At least 100 members of the militant Women of Zimbabwe Arise (Woza) were arrested in Bulawayo yesterday after they embarked on peaceful protests calling for devolution of power.
The women held their protests at the corner of Main Street and 8th Avenue where government plans to erect late Vice-President Joshua Nkomo’s statue.
Jenni Williams, the Woza leader, said they held the protests at the site to voice their anger at delays in the completion of the statue and the uncertainty over the inclusion of devolution of power in the draft constitution. Zimbabwe will on July 1 commemorate the 13th anniversary of Nkomo’s death.
“Nkomo was an advocate for a devolved system of government and his wish is being disrespected to the extent that all that has his name is being neglected,” she said.
“The statue is not there but if governance was devolved, it would be up there on the pedestal. The Ekusileni Hospital (Nkomo’s brainchild) is just there, but its not being put to use. Main Street has not been renamed after Nkomo because the statue needs to be put up first. We are tired of this.”
Williams said more than half of the demonstrators were arrested including co-leader of the pressure group, Magodonga Mahlangu.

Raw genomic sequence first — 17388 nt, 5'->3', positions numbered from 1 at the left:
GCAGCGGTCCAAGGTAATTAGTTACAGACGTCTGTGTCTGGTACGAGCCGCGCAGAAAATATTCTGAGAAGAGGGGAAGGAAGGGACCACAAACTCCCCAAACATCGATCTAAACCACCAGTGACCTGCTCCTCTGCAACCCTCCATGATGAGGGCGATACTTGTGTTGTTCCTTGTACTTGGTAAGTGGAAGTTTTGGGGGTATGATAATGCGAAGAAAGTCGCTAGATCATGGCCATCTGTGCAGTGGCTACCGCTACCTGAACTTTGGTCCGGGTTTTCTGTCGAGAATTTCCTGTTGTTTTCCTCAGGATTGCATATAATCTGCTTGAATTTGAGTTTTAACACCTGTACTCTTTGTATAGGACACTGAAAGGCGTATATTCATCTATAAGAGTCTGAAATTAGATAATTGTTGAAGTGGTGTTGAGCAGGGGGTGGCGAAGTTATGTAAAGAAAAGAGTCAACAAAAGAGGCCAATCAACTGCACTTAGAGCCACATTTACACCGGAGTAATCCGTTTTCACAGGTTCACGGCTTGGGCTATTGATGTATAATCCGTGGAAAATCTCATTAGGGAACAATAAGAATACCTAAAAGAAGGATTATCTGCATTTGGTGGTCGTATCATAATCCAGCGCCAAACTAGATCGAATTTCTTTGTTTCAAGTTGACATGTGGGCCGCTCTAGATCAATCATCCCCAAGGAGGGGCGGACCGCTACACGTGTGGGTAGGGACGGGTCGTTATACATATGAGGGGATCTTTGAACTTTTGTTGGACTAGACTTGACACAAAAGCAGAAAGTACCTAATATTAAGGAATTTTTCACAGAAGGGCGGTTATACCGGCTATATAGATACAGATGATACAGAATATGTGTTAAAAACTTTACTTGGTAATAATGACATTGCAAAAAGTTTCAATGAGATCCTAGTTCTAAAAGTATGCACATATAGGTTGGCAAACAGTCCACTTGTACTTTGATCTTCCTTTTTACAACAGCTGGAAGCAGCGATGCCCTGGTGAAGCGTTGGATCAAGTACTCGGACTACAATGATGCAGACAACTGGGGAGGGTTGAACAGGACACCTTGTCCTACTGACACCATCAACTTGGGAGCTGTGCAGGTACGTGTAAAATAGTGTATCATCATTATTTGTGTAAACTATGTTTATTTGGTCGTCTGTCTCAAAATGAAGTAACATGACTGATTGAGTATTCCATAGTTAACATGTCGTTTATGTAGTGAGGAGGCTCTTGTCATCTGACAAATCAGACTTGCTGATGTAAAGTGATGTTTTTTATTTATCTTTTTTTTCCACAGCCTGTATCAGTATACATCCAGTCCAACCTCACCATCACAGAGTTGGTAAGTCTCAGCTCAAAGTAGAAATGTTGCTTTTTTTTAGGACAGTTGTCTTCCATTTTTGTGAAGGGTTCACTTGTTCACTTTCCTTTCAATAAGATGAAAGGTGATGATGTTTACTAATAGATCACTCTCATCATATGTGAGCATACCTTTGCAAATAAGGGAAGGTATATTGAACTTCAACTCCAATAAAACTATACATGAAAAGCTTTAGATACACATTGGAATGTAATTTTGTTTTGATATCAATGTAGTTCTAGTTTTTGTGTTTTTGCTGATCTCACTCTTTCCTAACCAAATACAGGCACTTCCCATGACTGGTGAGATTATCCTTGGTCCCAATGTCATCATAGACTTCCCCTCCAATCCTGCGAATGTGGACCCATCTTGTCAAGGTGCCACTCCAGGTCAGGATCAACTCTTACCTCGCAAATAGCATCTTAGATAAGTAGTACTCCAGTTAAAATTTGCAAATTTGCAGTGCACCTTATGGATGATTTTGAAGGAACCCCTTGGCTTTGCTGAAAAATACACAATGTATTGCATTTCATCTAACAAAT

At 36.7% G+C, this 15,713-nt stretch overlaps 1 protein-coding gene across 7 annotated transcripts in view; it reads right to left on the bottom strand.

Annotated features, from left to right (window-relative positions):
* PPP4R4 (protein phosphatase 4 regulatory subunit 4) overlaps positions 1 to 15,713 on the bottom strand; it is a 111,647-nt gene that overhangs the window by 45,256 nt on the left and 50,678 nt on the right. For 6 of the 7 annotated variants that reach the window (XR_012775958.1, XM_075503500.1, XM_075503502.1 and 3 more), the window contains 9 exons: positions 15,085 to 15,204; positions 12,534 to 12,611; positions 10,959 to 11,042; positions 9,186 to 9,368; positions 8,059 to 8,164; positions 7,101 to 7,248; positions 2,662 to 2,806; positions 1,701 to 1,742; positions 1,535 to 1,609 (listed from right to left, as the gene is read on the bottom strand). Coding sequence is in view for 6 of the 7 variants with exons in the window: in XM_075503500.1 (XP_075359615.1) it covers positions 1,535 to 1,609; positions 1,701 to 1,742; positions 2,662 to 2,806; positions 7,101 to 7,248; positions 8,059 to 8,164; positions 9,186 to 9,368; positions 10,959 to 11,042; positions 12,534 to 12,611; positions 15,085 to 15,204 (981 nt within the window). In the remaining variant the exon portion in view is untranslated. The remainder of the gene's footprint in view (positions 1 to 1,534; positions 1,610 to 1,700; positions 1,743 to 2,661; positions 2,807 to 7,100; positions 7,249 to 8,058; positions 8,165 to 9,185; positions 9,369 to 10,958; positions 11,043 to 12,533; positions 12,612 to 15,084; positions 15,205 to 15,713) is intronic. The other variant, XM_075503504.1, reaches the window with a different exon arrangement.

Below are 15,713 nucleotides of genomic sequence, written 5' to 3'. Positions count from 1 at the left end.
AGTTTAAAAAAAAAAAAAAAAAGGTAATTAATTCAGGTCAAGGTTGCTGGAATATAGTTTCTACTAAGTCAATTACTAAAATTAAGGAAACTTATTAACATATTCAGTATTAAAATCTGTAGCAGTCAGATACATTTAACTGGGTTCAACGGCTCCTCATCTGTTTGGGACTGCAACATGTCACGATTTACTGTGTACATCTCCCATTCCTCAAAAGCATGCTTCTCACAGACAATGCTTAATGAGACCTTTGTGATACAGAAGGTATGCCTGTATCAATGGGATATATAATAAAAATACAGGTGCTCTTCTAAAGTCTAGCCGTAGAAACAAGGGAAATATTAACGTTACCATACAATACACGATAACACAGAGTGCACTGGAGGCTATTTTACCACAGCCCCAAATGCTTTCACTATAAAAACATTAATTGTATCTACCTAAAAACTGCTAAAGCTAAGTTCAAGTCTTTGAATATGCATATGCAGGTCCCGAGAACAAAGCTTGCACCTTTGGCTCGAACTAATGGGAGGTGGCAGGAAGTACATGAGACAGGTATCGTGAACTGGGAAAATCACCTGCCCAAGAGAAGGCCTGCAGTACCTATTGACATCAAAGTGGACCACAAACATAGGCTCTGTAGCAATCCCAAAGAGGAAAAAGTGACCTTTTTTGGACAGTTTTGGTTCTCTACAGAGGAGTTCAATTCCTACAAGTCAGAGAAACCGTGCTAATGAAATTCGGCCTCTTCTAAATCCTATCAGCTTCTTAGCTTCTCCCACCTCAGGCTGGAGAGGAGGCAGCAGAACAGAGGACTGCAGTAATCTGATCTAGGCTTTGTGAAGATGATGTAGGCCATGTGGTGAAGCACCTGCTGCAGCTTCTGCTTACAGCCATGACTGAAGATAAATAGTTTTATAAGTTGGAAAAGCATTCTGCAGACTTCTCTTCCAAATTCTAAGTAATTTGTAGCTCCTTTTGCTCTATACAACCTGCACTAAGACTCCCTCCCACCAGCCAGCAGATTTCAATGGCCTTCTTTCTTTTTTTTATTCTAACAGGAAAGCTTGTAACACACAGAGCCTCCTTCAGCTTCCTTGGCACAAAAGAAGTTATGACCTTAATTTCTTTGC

She added: “Why must people from this region be persecuted and marginalised when it is our right to stage peaceful demonstartions?”
But Bulawayo police spokesperson Inspector Mandlenkosi Moyo said he was not aware of the arrests as he was in a meeting out of the city.
During the protests, the placard waving women chanted “IlitshelikaNkomo limbomboziwe, liyovulwangubani, limbomboziwe?” which Williams said translated to “Nkomo’s “stone” denoting a plan has been hidden or turned upside down, who is going to put it right?”
The song was a popular motivational song coined by Zipra fighters under Nkomo’s command during the liberation war.
The Woza women also sang: “iBulawayo imbomboziwe, idevolution, imfundo (education), iconstitution, who is going to bring back Nkomo’s plans?”